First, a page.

What effect does FICA, withheld in error, have on nonresidents?

The below table illustrates just how big a financial impact incorrectly withheld FICA can have on nonresidents.

Visa TypeF1 StudentJ1 StudentJ1 InternJ1 Researcher
Wages$20,000$30,000$40,000$50,000
US Tax ResidencyNonresidentNonresidentNonresidentNonresident
FICA Taxes withheld in errorYesYesYesYes
FICA Tax %6.2% Social security + 1.45% Medicare tax6.2% Social security + 1.45% Medicare tax6.2% Social security + 1.45% Medicare tax6.2% Social security + 1.45% Medicare tax
NRA employee portion of FICA taxes that could be withheld$1,530$2,295$3,060$3,825
Employer’s part withheld in error$1,530$2,295$3,060$3,825

In order to fix FICA tax withheld in error an employer must amend a quarterly or annual tax return or Form 941. Alternatively, the individual can claim their FICA back directly from the IRS.

 

Tip from our panel

“It can be challenging for any organization in the US to manage FICA withholding,” says Drath.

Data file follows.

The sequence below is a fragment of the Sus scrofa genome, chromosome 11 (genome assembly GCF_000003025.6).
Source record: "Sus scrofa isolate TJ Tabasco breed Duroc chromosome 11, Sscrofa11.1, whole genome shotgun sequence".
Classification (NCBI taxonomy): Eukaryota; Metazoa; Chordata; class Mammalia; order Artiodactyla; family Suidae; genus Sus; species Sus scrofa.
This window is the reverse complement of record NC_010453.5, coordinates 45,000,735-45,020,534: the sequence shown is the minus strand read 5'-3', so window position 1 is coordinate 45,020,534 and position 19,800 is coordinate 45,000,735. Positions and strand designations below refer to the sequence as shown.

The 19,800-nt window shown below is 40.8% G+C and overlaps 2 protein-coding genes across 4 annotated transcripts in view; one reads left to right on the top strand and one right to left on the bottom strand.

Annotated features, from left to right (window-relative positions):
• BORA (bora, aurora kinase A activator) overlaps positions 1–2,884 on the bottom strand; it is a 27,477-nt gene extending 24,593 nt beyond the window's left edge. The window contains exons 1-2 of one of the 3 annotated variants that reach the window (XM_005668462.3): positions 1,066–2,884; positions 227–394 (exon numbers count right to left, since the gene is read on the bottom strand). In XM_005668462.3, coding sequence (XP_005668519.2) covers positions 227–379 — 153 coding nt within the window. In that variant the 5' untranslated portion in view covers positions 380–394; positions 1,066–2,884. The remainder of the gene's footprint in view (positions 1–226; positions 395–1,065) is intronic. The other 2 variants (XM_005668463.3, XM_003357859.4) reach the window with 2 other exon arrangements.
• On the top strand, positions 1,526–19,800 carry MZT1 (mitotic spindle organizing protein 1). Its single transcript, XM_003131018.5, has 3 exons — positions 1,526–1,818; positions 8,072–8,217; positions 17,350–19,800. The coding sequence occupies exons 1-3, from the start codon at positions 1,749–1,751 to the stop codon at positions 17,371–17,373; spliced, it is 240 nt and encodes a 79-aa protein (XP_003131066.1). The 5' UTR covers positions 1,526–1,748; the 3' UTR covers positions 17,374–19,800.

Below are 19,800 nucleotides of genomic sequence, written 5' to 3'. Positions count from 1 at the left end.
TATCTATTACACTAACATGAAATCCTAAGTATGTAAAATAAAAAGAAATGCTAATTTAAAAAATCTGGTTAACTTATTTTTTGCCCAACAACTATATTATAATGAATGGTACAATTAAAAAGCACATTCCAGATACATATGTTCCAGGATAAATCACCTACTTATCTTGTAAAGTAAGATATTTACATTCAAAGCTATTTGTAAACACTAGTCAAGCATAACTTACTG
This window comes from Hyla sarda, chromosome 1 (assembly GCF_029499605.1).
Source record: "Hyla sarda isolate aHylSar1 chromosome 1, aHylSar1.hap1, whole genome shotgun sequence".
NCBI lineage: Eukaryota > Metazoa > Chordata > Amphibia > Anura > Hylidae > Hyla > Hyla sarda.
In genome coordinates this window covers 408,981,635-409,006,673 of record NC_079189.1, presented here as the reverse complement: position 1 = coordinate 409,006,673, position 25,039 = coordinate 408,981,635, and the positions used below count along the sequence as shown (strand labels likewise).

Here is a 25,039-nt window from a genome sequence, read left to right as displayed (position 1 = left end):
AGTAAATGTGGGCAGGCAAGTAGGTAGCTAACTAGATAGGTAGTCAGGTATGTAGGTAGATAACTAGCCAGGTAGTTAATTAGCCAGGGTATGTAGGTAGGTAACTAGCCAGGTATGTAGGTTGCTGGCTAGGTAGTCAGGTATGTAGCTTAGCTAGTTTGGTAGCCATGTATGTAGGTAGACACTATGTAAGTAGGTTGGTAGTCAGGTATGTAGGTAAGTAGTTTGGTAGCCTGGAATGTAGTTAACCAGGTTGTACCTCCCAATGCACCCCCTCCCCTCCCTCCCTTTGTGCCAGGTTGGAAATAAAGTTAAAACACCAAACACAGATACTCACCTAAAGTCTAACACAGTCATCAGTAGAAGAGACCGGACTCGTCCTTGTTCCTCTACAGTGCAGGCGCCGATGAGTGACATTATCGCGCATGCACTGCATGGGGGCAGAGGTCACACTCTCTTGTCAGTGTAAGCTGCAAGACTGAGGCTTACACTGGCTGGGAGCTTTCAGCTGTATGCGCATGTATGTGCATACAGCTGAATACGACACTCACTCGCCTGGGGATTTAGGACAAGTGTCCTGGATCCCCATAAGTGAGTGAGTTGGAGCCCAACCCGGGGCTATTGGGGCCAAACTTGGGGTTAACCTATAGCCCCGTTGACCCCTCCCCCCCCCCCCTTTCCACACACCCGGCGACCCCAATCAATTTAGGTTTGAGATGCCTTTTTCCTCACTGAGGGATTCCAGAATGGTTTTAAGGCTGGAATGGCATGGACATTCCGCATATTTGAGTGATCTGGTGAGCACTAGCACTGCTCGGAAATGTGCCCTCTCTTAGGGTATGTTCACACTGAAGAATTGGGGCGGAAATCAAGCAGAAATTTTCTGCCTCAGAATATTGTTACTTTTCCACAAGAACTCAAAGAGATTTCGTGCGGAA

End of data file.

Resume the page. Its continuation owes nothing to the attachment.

“If you haven’t had time to conduct a full tax assessment on an individual – including determining their residency – it can be a good idea to withhold social security and Medicare from their wages, at least initially. Ultimately, it’s usually a lot easier to refund tax to an employee than to try to collect it from them later on. Refunding FICA which was withheld in error is straightforward to do – especially if you do so in the same calendar year.”

 

5 – Common nonresident tax scenarios

As we can see, every nonresident in the US has a unique tax profile and no two individuals should be treated the same for tax purposes.

Below we take a look at some common scenarios which organizations are tackling on a daily basis.

 

Scenario 1 – an F1 research assistant

Chen arrived from China on her F1 student visa for the first time in the US in 2019 and started her on-campus employment as a research assistant at a University in 2022. As per the requirements of her visa, she is granted permission to work and she has already received her SSN.

How should Chen be taxed in 2022?

Identification: The university payroll team has reviewed Chen’s I-9 and immigration documents and identified that she is a non-US citizen and needs further processing from a tax perspective.

Residency: Chen is considered a nonresident for tax purposes, as she is still in her 4th year on F1 Visa status.